To the church of God which is at Corinth, to those who are sanctified in Christ Jesus, called to be saints, with all who in every place call on the name of Jesus Christ our Lord, both theirs and ours: (1 Corinthians 1:2, NKJV)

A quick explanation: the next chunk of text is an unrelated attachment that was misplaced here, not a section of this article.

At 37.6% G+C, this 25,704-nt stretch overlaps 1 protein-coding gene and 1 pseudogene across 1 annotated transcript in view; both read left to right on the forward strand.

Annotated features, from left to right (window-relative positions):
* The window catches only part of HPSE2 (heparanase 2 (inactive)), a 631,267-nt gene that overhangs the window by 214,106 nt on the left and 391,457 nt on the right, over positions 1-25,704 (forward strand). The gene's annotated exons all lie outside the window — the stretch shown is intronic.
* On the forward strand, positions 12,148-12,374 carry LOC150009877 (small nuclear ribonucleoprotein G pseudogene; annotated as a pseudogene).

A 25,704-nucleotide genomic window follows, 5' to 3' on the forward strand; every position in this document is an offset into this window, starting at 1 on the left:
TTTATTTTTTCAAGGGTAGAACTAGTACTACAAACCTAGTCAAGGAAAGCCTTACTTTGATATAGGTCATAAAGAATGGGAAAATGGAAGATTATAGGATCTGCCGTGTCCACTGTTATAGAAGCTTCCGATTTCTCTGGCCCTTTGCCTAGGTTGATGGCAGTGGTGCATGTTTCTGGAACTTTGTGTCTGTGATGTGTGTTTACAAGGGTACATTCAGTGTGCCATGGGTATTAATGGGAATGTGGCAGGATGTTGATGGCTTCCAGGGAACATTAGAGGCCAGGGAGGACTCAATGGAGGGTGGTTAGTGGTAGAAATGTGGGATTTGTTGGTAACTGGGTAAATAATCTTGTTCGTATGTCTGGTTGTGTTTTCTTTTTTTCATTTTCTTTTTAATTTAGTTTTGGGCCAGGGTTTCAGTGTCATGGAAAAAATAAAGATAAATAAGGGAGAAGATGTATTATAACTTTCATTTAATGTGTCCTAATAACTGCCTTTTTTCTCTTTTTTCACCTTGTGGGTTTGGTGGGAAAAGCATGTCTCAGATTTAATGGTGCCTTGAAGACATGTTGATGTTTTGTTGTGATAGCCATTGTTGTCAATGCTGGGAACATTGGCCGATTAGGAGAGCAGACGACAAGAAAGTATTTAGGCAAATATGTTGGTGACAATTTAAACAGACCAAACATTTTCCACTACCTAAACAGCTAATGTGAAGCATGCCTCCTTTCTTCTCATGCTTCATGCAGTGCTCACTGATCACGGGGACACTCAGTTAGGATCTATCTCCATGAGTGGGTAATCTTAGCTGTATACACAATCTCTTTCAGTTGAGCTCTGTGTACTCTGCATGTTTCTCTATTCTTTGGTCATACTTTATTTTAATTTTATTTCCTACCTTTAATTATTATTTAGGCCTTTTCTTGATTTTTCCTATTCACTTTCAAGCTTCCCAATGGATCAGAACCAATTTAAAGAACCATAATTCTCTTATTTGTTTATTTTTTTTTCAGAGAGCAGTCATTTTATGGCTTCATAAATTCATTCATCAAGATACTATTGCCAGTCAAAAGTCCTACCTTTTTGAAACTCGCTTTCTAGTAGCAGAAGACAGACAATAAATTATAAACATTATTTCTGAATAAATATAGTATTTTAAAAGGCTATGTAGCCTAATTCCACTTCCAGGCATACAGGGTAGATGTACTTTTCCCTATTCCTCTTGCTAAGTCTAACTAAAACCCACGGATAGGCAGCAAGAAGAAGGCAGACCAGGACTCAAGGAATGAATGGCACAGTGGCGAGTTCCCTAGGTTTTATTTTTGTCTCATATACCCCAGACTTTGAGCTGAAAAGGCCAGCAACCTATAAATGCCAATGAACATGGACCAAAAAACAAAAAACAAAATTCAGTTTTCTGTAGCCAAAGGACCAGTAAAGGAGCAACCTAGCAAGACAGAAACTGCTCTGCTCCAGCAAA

This salutation from Paul the apostle and brother Sosthenes gives us a number of insights into the character and purpose of local churches. First, the local church belongs to God, not to us. Culture and consensus do not legitimize rearranging the local church after our image. Next, each local church is identifiable and independent. This church was “at Corinth.” There is no hint of an overarching ecclesiastical and organizational oversight of this (or any other) local church. The centralization of authority over churches is unheard of in the New Testament. Scripture sufficiently organizes local churches to function and fulfill their God-given work. Next, the members of the local church are “sanctified in Christ Jesus” and thus, called “saints” (holy ones). Each Christian is a saint, purified from sins by the blood of Christ (Col. 1:20-22). As such, we are called to live holy lives before God and the world (Rom. 12:1). Finally, the Corinthians needed to know they were not alone. There were other saints “who in every place call on the name of Jesus Christ our Lord.” Christians still need the encouragement that comes from knowing others share common faith and fellowship with them in Christ our Lord (1 Cor. 1:9).